A tap on my shoulder, I jump. ''Fey, why aren't you in class?''

I shrug my shoulders sheepishly and start walking stage left-ready to resume my act.

''Wait. Anything wrong?'' my math teacher asks, double taking.
This is my chance to tell somebody about my desire to be the girl in the magazine, about my hunger and my stomach. I take a deep breath ready to expose myself and lift off my disguise, but the jarring bell rings. I lost the chance. I turn away.

* * *


Dinner comes, the family time. Mom cooks pasta, an easy ten minute dinner coated with Alfredo sauce. Fried onions are quickly set in a separate black bowl.
''I heard you were sick today.'' Mom mentions, rolling steaming noodles on her fork.

''Yeah,'' I wrinkle my nose, chewing my pasta.

''Better?''

''Fine,'' I take a glass of water.

''Your math teacher called to ask if everything was ok.''

''Uh huh.''

''Is everything ok?''

The phone rings, and Mom hesitates. Slowly, she props her fork against her plate. Should she get it or listen to my answer? She reaches up, plucking the receiver off the hook.

I rise from the table, quietly, waiting for someone to stop me and tell me to sit back down. But, nobody does.

I stroll down the wooden hallway, gazing at the paintings on the wall. ''I'm going to the bathroom,'' I call over my shoulder. There's no answer, just my mother conversing on a plastic object.
I kneel over the creamy white toilet. In my pocket pressed against my thigh, is the girl with the opaque skin and hourglass waist. Subconsciously, I pull out the Sharpie(r).''

''Ignorance Blinds,'' I scrawl on the square paper. I nod my head and turn it over. In black ink on the back I write, ''I NEED HELP.'' A burning etches my throat. The reeking smell of bile fills my nose. I bend forward to release.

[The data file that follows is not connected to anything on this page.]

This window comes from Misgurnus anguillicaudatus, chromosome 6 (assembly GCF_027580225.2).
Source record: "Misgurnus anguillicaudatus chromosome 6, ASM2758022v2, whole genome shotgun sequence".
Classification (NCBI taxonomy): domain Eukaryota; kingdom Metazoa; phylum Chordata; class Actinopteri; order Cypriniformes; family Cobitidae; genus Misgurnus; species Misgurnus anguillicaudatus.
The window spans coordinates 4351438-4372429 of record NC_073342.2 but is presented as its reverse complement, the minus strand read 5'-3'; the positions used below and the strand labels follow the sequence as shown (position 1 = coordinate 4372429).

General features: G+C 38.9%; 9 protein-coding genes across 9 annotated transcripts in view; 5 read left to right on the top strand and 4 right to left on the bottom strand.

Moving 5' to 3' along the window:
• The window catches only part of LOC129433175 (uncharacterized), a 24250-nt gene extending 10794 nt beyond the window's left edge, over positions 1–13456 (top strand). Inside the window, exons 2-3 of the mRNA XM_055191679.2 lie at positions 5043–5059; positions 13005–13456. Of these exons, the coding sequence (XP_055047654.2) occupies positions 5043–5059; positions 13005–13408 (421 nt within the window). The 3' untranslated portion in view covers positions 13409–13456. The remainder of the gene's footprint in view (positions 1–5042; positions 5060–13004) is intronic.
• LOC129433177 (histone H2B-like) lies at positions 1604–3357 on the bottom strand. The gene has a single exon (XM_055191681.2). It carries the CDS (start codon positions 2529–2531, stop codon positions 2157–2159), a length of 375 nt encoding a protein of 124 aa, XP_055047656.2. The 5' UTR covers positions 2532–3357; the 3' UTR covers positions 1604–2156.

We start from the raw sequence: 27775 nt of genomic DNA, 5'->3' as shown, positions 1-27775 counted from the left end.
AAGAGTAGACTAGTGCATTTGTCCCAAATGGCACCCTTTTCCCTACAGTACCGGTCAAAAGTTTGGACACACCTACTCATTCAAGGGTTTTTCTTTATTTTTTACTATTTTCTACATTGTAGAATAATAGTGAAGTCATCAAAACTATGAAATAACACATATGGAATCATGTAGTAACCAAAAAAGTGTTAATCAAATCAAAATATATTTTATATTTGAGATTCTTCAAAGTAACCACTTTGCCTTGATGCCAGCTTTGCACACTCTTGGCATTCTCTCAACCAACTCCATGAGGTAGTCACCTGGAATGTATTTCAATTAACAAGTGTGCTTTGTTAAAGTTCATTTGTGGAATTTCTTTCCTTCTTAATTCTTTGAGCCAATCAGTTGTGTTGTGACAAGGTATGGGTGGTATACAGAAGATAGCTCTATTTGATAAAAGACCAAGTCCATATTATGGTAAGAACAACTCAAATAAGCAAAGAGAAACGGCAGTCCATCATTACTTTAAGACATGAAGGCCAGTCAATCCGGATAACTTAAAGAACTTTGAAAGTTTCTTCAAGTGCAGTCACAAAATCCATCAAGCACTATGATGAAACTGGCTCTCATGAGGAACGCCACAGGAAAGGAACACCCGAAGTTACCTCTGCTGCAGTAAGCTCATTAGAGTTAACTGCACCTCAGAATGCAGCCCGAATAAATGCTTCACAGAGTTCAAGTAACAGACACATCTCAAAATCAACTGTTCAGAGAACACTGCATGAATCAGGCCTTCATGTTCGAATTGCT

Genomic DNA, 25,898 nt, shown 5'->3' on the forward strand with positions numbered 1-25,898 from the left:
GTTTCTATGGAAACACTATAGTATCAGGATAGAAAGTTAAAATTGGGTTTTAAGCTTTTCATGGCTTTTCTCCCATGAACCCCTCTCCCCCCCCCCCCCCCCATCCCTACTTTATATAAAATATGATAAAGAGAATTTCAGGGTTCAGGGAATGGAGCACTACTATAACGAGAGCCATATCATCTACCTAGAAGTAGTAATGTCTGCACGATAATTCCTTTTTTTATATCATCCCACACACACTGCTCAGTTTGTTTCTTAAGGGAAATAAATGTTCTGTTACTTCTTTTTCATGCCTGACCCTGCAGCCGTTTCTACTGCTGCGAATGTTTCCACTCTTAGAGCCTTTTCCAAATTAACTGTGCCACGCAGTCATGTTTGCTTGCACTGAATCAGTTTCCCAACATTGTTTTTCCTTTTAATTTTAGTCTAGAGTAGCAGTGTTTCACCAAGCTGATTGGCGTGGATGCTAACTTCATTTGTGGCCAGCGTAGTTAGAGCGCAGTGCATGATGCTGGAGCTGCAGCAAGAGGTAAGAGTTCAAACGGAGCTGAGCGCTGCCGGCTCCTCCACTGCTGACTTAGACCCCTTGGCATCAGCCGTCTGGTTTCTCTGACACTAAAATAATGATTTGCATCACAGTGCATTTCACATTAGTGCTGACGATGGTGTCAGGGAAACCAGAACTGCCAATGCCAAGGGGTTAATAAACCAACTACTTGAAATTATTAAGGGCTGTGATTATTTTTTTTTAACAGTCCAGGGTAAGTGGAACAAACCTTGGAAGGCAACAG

* * *

Desperately, I sit down at my desk, picking up a pen. Writing brings me to another world, a better one, where creatures care about me and understand me.
But today, my two worlds dovetail in an uncomfortable clash. I shift in my chair, no longer the playwright who masters the script. Instead, a teenager-afraid of herself.

Tell, the creatures whisper. My pen stumbles across the partially white sheet as their cheeks turn crimson from the chafing wind. But they are warm inside. They have the spirit of my breath. They are the keepers of my soul.

''I did tell, but Joan didn't understand.''
Tell! their voices become louder, more desperate. They are zipping around in circles faster and faster. Hands on their watches are whizzing from digit to digit. Tell. Must. Tell.

''I tried! What more can I do?''
Was it worth it? my creatures ask. Your hourglass stomach?

''No, it wasn't. If only I could go back. Have the choice again.'' I bite my lip. My mascara is dripping down my face.
Then go back.

''I can't! I can't!'' I shut my eyes, my head pounding furiously.
Tell! they scream. Time is out of control.
I take a deep breath. I'm drowning. The world is spinning, spinning. My mouth opens. The pen drops from my hand. I rush to the creamy white toilet with its haunting stare.

Mother opens the bathroom door, the telephone in hand. ''Fey-'' her voice echoes, bouncing off the enclosing walls. She bends down, touching my limp hair. ''I'm here, honey. I'm here.''

But, her voice is far away, so far away. My head falls forward on the cold, tile floor. In my hand is the crumpled paper. ''I threw up.'' The moon rays beam down on my flat abdomen, highlighting my tight belt. I gaze into my mother's blue eyes. ''I threw up, again.''